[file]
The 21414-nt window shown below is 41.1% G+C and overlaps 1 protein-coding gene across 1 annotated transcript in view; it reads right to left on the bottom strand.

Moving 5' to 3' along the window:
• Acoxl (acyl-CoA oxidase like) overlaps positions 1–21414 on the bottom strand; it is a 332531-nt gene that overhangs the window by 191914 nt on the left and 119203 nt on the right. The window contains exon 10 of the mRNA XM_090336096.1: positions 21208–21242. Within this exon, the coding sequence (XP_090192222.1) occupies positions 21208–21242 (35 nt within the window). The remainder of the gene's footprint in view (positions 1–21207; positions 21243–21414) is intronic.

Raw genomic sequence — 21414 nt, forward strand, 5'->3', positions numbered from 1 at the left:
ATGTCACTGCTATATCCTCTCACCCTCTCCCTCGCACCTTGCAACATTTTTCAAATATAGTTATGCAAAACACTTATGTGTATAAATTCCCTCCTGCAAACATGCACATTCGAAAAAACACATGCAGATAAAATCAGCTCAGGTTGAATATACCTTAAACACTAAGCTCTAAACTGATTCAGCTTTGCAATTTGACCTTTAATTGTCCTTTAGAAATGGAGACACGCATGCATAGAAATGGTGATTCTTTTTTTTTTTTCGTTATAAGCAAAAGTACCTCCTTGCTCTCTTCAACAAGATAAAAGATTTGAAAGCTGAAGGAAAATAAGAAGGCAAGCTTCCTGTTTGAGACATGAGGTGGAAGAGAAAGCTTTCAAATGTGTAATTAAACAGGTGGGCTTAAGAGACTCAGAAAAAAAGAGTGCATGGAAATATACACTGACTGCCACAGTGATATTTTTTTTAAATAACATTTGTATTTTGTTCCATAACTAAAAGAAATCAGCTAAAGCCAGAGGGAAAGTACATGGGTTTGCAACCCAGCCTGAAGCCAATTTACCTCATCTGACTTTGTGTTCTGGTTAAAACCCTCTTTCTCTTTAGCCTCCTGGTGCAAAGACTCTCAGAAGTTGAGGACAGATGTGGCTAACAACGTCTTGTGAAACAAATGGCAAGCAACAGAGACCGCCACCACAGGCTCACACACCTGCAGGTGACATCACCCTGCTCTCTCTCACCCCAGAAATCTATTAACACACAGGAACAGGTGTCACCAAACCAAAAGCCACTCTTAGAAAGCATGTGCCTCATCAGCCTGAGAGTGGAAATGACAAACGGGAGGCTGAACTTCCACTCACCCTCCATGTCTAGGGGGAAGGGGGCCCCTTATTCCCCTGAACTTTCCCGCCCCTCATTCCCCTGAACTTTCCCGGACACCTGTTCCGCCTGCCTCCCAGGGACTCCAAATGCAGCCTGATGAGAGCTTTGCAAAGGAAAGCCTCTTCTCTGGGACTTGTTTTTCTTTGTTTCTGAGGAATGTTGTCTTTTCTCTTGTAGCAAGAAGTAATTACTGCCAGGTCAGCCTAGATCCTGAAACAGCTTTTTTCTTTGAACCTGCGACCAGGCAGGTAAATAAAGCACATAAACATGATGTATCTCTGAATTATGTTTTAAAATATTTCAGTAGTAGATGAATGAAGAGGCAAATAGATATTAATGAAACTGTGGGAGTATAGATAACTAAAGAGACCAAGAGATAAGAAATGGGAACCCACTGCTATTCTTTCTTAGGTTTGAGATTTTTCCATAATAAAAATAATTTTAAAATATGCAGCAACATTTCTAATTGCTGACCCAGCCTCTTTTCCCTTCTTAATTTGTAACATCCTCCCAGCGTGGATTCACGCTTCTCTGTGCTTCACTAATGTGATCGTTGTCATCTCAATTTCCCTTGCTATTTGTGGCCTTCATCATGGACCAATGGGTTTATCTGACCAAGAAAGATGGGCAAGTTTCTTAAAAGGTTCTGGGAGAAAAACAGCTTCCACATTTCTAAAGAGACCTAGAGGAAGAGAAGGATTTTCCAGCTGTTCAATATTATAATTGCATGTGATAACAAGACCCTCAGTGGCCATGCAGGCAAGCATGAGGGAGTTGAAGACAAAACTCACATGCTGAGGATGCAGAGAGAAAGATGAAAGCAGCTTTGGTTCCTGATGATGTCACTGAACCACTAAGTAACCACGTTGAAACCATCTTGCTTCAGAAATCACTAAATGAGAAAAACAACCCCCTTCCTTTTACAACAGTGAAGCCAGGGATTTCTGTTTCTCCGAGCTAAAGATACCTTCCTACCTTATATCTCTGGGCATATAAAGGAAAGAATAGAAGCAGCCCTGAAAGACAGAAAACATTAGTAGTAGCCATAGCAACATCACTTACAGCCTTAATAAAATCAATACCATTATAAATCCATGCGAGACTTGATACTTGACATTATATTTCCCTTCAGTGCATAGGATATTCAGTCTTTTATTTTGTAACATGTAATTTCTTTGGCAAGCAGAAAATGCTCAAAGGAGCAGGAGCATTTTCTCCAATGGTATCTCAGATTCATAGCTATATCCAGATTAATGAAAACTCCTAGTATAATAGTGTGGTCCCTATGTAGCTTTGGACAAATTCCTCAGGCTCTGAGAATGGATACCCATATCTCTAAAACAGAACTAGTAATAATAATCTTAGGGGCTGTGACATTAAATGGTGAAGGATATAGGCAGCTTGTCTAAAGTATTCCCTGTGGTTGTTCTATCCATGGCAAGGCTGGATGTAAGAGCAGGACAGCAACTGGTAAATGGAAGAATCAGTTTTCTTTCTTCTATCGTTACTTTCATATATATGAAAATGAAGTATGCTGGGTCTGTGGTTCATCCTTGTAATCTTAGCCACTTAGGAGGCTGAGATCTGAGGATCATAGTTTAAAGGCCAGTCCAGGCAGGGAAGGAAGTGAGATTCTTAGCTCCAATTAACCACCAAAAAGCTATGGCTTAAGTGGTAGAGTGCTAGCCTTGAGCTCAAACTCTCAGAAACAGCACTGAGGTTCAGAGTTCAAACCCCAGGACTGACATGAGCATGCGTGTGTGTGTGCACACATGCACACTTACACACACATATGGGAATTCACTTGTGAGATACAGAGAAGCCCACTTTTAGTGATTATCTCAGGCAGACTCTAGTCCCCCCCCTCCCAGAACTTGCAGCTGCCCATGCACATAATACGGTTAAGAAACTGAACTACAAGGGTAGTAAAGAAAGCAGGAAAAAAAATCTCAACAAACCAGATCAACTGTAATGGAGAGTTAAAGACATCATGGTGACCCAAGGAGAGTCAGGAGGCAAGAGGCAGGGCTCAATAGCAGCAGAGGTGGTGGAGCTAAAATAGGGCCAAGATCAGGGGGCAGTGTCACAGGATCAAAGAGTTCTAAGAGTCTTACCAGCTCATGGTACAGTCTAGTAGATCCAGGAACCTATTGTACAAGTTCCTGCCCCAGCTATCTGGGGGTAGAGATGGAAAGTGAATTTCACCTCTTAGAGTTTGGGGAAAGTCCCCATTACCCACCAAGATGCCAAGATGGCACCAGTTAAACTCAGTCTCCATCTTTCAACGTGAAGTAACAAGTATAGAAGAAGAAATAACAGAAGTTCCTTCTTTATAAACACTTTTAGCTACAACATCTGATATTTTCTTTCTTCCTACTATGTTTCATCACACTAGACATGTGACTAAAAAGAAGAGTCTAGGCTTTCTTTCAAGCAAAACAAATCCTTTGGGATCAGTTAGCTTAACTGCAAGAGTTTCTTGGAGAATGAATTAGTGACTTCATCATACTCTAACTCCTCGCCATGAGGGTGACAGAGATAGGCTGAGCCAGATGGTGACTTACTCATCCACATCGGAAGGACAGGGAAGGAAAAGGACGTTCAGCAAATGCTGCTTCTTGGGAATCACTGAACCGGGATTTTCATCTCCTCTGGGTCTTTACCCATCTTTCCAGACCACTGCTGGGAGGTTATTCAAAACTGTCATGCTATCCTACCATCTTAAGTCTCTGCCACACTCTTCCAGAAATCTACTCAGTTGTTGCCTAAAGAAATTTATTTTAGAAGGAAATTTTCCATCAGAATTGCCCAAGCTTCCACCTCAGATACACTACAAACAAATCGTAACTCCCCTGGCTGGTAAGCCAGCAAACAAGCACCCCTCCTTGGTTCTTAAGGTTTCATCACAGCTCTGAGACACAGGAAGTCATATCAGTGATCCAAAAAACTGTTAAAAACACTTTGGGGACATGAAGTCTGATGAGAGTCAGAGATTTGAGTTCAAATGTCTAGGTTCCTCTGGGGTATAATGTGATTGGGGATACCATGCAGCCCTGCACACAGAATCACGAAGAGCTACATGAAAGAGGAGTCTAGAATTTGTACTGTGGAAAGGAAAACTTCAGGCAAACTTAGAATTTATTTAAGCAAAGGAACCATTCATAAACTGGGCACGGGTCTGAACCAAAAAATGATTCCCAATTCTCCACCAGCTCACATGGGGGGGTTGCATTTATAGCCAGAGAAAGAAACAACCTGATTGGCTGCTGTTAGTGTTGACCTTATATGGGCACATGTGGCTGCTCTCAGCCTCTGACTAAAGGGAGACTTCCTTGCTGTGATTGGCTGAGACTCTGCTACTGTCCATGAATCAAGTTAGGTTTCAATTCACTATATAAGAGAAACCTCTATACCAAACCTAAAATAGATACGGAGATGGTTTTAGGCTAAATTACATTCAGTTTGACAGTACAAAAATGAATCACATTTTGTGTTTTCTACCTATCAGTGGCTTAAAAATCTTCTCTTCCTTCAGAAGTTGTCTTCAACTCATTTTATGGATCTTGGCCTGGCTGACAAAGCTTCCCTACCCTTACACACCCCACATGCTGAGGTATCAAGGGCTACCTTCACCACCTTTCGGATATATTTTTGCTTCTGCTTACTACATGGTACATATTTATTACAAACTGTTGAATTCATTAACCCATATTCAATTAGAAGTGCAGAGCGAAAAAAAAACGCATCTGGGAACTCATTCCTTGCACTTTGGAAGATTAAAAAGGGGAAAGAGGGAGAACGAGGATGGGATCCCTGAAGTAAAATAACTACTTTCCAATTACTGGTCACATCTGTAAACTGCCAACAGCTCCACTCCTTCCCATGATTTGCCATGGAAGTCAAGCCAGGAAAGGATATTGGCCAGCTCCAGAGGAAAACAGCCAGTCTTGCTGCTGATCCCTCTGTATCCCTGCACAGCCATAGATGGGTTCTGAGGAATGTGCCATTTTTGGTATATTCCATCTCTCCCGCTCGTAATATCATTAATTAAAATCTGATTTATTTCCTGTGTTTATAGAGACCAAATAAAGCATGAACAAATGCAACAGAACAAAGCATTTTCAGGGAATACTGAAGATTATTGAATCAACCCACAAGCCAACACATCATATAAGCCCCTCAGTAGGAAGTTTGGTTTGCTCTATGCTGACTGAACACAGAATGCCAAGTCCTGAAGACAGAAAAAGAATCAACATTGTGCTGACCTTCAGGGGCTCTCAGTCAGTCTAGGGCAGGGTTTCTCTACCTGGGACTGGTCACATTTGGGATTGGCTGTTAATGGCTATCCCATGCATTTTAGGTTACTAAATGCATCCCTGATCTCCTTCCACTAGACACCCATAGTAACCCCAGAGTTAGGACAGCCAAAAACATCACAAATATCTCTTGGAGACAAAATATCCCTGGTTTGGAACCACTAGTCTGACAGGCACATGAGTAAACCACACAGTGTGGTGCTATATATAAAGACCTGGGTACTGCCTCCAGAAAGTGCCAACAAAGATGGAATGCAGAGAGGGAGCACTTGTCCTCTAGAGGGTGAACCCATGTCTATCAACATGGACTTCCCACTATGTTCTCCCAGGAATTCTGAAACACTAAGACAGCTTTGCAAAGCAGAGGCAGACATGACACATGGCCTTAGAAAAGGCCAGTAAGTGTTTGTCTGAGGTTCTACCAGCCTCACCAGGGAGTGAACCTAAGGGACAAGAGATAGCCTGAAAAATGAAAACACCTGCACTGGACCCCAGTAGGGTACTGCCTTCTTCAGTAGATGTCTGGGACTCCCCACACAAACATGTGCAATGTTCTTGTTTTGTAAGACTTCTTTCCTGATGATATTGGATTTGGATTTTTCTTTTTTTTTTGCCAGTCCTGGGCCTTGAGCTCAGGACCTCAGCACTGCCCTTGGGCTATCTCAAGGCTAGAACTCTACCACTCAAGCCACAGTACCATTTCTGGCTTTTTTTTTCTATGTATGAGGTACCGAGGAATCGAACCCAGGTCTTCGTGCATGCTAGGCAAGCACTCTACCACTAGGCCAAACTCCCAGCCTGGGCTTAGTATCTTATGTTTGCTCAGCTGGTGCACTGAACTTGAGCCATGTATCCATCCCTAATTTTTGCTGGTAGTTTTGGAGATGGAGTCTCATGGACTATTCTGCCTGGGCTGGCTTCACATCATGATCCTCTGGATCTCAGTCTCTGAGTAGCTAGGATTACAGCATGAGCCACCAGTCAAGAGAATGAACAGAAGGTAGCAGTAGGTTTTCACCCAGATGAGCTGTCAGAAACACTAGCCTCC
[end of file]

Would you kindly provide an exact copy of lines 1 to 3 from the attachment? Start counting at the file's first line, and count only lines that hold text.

The 21414-nt window shown below is 41.1% G+C and overlaps 1 protein-coding gene across 1 annotated transcript in view; it reads right to left on the bottom strand.

Moving 5' to 3' along the window:
• Acoxl (acyl-CoA oxidase like) overlaps positions 1–21414 on the bottom strand; it is a 332531-nt gene that overhangs the window by 191914 nt on the left and 119203 nt on the right. The window contains exon 10 of the mRNA XM_090336096.1: positions 21208–21242. Within this exon, the coding sequence (XP_090192222.1) occupies positions 21208–21242 (35 nt within the window). The remainder of the gene's footprint in view (positions 1–21207; positions 21243–21414) is intronic.